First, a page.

ASCII by Jason Scott

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A DAK Catalog Showdown? —

To commemorate (or at least reference) the subject I’m talking about (the DAK Catalog), I’m going to write in the style of the catalog itself.


I often get shipments of old magazines, catalogs, flyers and the like from people giving up collections they no longer want to care for but don’t want to just throw out. They come in old boxes, worn with the dust of basements and attics and often bearing striking themes: Commodore computing, hobbyist electronics, a predisiposition for Nintendo. But the latest huge box to arrive had a very old memory show up in it.

This was none other than a Summer 1988 DAK Catalog, in worn condition but still a complete collection of everything that made DAK such a strong memory for me. A catalog, you say? A catalog that caused a strong memory? What kind of catalog could that possibly be?


The DAK catalog, created by Drew A. Kaplan (the DAK the company got the name from) was in the business of selling consumer electronic items, which are the companion pieces to the computer history I often focus on; when your item must shave a face or duplicate an audio cassette, the approach, style and presentation are slightly different, more simplistic, but a lot of the same urges and ideas are there. Students trying to understand Home Computers of the 1970s and 1980s would do well to look at how items were being sold back then.


Make no mistake, the DAK catalog wasn’t the only game in town – I made it a point of carefully scanning in the 1983 Shelburne Holiday Catalog for the use of later academics and gawkers, all intent on trying to understand our past generations fascination with what appears to be, to the modern eye, crap. But these other catalogs paled in comparison to the DAK catalog in one way: hard core selling technique.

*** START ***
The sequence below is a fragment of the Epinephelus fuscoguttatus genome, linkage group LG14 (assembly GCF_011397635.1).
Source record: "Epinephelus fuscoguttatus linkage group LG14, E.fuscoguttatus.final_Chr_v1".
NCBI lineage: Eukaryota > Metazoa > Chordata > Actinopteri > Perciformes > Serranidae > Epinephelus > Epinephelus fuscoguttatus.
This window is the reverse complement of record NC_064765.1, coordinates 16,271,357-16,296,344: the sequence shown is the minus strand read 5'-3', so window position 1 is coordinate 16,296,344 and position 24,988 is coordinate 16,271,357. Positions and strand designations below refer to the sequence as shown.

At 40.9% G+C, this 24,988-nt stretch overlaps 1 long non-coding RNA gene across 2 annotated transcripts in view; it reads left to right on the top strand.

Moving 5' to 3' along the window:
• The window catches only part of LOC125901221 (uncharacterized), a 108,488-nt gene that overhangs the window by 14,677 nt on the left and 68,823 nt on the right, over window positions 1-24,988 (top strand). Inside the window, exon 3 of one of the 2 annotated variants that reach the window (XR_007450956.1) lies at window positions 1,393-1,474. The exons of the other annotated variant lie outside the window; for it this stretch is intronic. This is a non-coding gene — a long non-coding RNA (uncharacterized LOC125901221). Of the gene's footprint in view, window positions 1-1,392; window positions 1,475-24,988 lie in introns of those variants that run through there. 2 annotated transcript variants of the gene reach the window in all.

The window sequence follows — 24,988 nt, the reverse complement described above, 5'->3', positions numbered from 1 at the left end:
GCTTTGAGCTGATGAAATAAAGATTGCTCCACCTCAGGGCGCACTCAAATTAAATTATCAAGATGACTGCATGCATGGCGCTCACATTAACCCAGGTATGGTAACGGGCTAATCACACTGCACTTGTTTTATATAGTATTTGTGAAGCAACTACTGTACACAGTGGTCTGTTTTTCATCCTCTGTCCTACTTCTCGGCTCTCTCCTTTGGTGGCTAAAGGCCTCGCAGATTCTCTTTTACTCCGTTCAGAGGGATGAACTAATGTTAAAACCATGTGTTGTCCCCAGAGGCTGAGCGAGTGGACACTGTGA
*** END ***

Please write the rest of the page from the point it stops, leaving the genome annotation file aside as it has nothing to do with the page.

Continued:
It will always be the DAK catalog that introduced me to the “Sub-woofer”, a speaker intended to blow bass waves directly into the floor. Allow me to have you admire, anew, the wonder of the advertisement for the 15″ Subwoofer:

The language is exquisite, and the presentation is superb. I’ve been told that Kaplan is using techniques from various correspondence courses on selling, and that his performance as a student of these courses is not up to snuff, but I defy someone reading this not to see where it would gain the interest of the next-newest-thing-seeking technophile.

“Oh, just wait ’til you experience the breathtaking sonic splendor of an orchestral chord or a pipe organ that’s unleashed by this subwoofer.”


I did have a few of these advertisements, mostly appearing in electronics or science magazines, and an occasional mailing. One of them, called Astounding Writing, is in the collection.  But it definitely brightens my day to have a complete, whole catalog from 20 years ago to eventually scan in completely.

Before I put it on the to-do pile, I simply couldn’t resist adding these two pages to the mix: a 1200 baud modem, promoted as a gateway to  untold amounts of information and amazing opportunities. And for only $69! Prices slashed!

What I like about these are that he has to ramp up people into the world of bulletin board systems, the way they work, and why you want this ugly little thing. I think he does a very good job of it. While the stuff he sold was of variant quality in some cases, DAK was generally pretty upfront about what you were getting. As a result, he warns you that you’ll have to pay for some services online, and that what you’re getting are discard modems sold from discontinued properties (although they’re made in the same factory as continued quantities).


Just kidding. That’s it.

Categorised as: computer history | jason his own self

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  1. relaxing says:

    I definitely spent many hours with these catalogs as a youth in the early 90’s. Now I’m wondering how much of his writing style permeated my adolescent brain. He really did have a knack for explaining why each product was not only superior to his competitors’, but also the critical answer for your personal needs.